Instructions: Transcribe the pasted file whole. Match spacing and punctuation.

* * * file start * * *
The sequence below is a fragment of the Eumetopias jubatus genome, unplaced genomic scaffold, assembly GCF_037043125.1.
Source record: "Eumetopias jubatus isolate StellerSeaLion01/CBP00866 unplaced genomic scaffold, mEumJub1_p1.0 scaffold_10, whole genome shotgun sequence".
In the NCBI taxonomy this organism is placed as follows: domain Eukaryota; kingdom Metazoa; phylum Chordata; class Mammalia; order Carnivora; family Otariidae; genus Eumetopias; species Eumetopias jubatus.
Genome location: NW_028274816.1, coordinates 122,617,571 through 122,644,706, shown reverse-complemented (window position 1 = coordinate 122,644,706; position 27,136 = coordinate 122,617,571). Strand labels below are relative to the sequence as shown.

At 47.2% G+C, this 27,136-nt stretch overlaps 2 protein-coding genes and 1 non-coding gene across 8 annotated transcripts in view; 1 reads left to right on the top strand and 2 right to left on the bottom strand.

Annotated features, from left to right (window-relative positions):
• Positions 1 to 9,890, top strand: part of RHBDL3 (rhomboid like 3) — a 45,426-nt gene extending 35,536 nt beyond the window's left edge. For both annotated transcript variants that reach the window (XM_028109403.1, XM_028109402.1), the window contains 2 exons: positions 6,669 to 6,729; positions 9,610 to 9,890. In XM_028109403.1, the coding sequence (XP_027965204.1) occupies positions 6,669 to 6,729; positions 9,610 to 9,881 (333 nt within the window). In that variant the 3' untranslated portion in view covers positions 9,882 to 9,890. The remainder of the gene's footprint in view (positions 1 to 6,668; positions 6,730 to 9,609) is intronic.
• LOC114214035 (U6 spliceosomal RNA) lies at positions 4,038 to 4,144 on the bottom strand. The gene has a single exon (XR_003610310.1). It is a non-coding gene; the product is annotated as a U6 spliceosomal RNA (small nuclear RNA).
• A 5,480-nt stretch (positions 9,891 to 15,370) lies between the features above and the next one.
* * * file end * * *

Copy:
The sequence below is a fragment of the Eumetopias jubatus genome, unplaced genomic scaffold, assembly GCF_037043125.1.
Source record: "Eumetopias jubatus isolate StellerSeaLion01/CBP00866 unplaced genomic scaffold, mEumJub1_p1.0 scaffold_10, whole genome shotgun sequence".
In the NCBI taxonomy this organism is placed as follows: domain Eukaryota; kingdom Metazoa; phylum Chordata; class Mammalia; order Carnivora; family Otariidae; genus Eumetopias; species Eumetopias jubatus.
Genome location: NW_028274816.1, coordinates 122,617,571 through 122,644,706, shown reverse-complemented (window position 1 = coordinate 122,644,706; position 27,136 = coordinate 122,617,571). Strand labels below are relative to the sequence as shown.

At 47.2% G+C, this 27,136-nt stretch overlaps 2 protein-coding genes and 1 non-coding gene across 8 annotated transcripts in view; 1 reads left to right on the top strand and 2 right to left on the bottom strand.

Annotated features, from left to right (window-relative positions):
• Positions 1 to 9,890, top strand: part of RHBDL3 (rhomboid like 3) — a 45,426-nt gene extending 35,536 nt beyond the window's left edge. For both annotated transcript variants that reach the window (XM_028109403.1, XM_028109402.1), the window contains 2 exons: positions 6,669 to 6,729; positions 9,610 to 9,890. In XM_028109403.1, the coding sequence (XP_027965204.1) occupies positions 6,669 to 6,729; positions 9,610 to 9,881 (333 nt within the window). In that variant the 3' untranslated portion in view covers positions 9,882 to 9,890. The remainder of the gene's footprint in view (positions 1 to 6,668; positions 6,730 to 9,609) is intronic.
• LOC114214035 (U6 spliceosomal RNA) lies at positions 4,038 to 4,144 on the bottom strand. The gene has a single exon (XR_003610310.1). It is a non-coding gene; the product is annotated as a U6 spliceosomal RNA (small nuclear RNA).
• A 5,480-nt stretch (positions 9,891 to 15,370) lies between the features above and the next one.